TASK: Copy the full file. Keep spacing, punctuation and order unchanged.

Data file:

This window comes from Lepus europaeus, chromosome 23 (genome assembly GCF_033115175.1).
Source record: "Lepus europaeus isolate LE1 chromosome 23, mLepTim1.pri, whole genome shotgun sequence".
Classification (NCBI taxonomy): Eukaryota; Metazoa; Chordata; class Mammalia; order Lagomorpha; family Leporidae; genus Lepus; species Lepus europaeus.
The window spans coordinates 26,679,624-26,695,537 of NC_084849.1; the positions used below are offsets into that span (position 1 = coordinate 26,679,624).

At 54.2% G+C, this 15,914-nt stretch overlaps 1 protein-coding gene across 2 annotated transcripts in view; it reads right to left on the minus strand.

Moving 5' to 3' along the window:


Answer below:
This window comes from Lepus europaeus, chromosome 23 (genome assembly GCF_033115175.1).
Source record: "Lepus europaeus isolate LE1 chromosome 23, mLepTim1.pri, whole genome shotgun sequence".
Classification (NCBI taxonomy): Eukaryota; Metazoa; Chordata; class Mammalia; order Lagomorpha; family Leporidae; genus Lepus; species Lepus europaeus.
The window spans coordinates 26,679,624-26,695,537 of NC_084849.1; the positions used below are offsets into that span (position 1 = coordinate 26,679,624).

At 54.2% G+C, this 15,914-nt stretch overlaps 1 protein-coding gene across 2 annotated transcripts in view; it reads right to left on the minus strand.

Moving 5' to 3' along the window: